Friday, July 28, 2017
SPIDER-MAN: HOMECOMING (Jon Watts, 2017)
Although Peter Parker (Tom Holland) tries to balance life as a high school student and a superhero in SPIDER-MAN: HOMECOMING, naturally he’s drawn more to fighting crime and being a beloved part of the community. To his frustration, Tony Stark (Robert Downey Jr.) cautions him about getting too involved in such extracurricular activities, although he does provide him with an improved suit. After a night patrolling the neighborhood, Peter’s best friend Ned (Jacob Batalon) learns that he is Spider-Man, a fact that delights him to no end.
Peter stumbles upon the shady dealings of Adrian Toomes (Michael Keaton), a former salvager now using and dealing alien technology to enrich himself and his associates. While Tony doesn’t want Peter to pursue the matter, he can’t help but investigate, which puts him and and his classmates at risk.
SPIDER-MAN: HOMECOMING brings more of the traditional comic book sensibility back to the superhero universe. Director Jon Watts, one of six credited screenwriters, constructs the film like a teen movie with some regular people possessing extraordinary powers than something rooted in the realm of fantasy. Doing so grounds SPIDER-MAN: HOMECOMING and gives it a touch of wonder at the incredible feats the heroes and villains perform. Watts also suffuses this SPIDER-MAN with a breezier tone that gooses the humor, particularly in the scenes with Peter’s high school peers, and makes the protagonist and his struggles more down to earth.
Holland exudes a lot of charm in his first time playing the ordinary teenager turned webslinger. He imparts Peter with infectious enthusiasm, which he tempers with the insecurity and desire to push limits that are a hallmark of adolescence. He is confident scrambling up the Washington Monument but less sure of himself when it comes to asking his academic decathlon teammate Liz (Laura Harrier) to the dance. Holland lends a dancer’s grace to the physicality with which he plays Peter and Spider-Man, which reinforces the joy that buzzes through the film.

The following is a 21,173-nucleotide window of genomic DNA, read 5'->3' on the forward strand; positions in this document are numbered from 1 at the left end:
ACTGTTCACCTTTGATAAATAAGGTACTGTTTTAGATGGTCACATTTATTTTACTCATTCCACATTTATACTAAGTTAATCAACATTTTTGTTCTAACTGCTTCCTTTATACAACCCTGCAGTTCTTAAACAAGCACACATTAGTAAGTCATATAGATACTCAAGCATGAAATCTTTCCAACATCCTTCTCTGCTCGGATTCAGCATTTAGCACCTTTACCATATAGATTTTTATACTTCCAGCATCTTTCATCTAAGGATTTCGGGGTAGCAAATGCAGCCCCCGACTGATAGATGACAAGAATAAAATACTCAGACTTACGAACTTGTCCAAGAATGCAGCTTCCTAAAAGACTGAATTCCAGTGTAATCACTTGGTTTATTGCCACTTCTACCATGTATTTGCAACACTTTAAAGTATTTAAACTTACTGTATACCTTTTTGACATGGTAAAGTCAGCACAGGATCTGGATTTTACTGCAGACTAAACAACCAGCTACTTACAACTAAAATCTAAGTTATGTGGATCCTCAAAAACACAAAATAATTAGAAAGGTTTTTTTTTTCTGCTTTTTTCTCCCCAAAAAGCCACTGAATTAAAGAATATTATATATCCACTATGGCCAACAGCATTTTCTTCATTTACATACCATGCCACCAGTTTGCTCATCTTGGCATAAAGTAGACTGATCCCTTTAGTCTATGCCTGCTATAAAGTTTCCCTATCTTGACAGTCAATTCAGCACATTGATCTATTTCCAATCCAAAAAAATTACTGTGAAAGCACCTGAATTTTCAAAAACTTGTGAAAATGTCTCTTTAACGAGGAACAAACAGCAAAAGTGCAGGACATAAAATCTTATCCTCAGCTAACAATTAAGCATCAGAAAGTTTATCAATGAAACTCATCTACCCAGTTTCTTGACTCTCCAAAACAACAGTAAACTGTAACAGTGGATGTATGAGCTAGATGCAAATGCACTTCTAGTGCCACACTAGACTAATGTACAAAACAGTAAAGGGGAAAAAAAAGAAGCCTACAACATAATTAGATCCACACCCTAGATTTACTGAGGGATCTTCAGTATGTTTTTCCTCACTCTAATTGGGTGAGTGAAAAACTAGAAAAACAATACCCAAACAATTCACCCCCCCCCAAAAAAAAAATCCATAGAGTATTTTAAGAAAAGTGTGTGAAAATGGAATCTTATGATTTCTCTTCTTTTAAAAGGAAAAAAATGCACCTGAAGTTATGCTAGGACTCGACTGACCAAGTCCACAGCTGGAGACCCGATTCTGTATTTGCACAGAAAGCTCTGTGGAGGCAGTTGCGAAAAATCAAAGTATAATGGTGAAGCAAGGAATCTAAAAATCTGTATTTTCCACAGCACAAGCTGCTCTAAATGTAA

SPIDER-MAN: HOMECOMING surrounds Peter with a splendid supporting cast. Batalon is funny and endearing as the pal who is excited for Peter and at the prospect that he might be able to be his assistant, the proverbial guy in the room in action movies. As wisecracking classmate Michelle, Zendaya often gets some of the biggest laughs from the withering way she expresses herself. Harrier adds depth to the potentially thankless love interest role as she evokes the complexities in the romance Liz and Peter hesitantly begin.
Keaton fleshes out the antagonist so that his perspective is understandable even if it isn’t justifiable. Adrian’s bruised sense of fairness and need to provide for his family guides him down a darker path that gradually eases him down the moral slippery slope. Keaton lets the character cook in his righteous outrage, like a frog not realizing it’s being boiled as the temperature in the pot slowly increases. For Adrian the outcome is similar as his corruption he gives in to slowly grows.
It doesn’t seem like there are a zillion different things happening in SPIDER-MAN: HOMECOMING or that it absolutely has to fit within a larger framework of the Marvel films. The less convoluted story allows the film to feel fleeter and dig into the character elements. After a string of unsatisfactory SPIDER-MAN movies, it’s a pleasure to encounter one notable for its zippy sense of fun, humor, and thrills.